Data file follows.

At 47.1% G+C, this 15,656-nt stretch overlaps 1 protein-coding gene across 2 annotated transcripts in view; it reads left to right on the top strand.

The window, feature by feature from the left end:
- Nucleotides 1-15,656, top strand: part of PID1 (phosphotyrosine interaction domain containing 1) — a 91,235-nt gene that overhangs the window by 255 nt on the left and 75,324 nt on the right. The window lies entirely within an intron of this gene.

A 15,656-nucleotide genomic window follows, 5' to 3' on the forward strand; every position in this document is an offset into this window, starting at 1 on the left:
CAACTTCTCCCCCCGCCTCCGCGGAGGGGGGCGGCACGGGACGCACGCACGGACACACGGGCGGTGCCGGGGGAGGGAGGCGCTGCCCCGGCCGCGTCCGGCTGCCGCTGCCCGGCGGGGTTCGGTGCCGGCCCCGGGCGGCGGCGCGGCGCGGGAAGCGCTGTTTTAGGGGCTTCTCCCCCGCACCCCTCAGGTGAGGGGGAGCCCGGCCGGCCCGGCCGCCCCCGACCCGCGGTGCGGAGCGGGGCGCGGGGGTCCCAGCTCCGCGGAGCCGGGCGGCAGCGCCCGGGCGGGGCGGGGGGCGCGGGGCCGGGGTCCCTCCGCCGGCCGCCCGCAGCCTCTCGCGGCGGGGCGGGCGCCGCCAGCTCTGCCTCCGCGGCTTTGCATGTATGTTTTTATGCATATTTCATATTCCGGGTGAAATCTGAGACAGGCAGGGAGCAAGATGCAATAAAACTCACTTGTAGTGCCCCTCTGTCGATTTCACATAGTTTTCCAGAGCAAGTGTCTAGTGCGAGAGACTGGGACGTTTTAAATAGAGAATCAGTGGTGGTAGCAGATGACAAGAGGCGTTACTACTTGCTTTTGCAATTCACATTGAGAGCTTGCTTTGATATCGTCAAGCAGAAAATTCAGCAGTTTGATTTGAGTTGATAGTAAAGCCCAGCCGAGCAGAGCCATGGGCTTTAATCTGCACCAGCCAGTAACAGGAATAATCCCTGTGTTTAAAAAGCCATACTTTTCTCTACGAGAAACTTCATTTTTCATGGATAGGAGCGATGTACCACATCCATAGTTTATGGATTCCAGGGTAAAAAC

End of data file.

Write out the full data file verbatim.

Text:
At 47.1% G+C, this 15,656-nt stretch overlaps 1 protein-coding gene across 2 annotated transcripts in view; it reads left to right on the top strand.

The window, feature by feature from the left end:
- Nucleotides 1-15,656, top strand: part of PID1 (phosphotyrosine interaction domain containing 1) — a 91,235-nt gene that overhangs the window by 255 nt on the left and 75,324 nt on the right. The window lies entirely within an intron of this gene.

A 15,656-nucleotide genomic window follows, 5' to 3' on the forward strand; every position in this document is an offset into this window, starting at 1 on the left:
CAACTTCTCCCCCCGCCTCCGCGGAGGGGGGCGGCACGGGACGCACGCACGGACACACGGGCGGTGCCGGGGGAGGGAGGCGCTGCCCCGGCCGCGTCCGGCTGCCGCTGCCCGGCGGGGTTCGGTGCCGGCCCCGGGCGGCGGCGCGGCGCGGGAAGCGCTGTTTTAGGGGCTTCTCCCCCGCACCCCTCAGGTGAGGGGGAGCCCGGCCGGCCCGGCCGCCCCCGACCCGCGGTGCGGAGCGGGGCGCGGGGGTCCCAGCTCCGCGGAGCCGGGCGGCAGCGCCCGGGCGGGGCGGGGGGCGCGGGGCCGGGGTCCCTCCGCCGGCCGCCCGCAGCCTCTCGCGGCGGGGCGGGCGCCGCCAGCTCTGCCTCCGCGGCTTTGCATGTATGTTTTTATGCATATTTCATATTCCGGGTGAAATCTGAGACAGGCAGGGAGCAAGATGCAATAAAACTCACTTGTAGTGCCCCTCTGTCGATTTCACATAGTTTTCCAGAGCAAGTGTCTAGTGCGAGAGACTGGGACGTTTTAAATAGAGAATCAGTGGTGGTAGCAGATGACAAGAGGCGTTACTACTTGCTTTTGCAATTCACATTGAGAGCTTGCTTTGATATCGTCAAGCAGAAAATTCAGCAGTTTGATTTGAGTTGATAGTAAAGCCCAGCCGAGCAGAGCCATGGGCTTTAATCTGCACCAGCCAGTAACAGGAATAATCCCTGTGTTTAAAAAGCCATACTTTTCTCTACGAGAAACTTCATTTTTCATGGATAGGAGCGATGTACCACATCCATAGTTTATGGATTCCAGGGTAAAAAC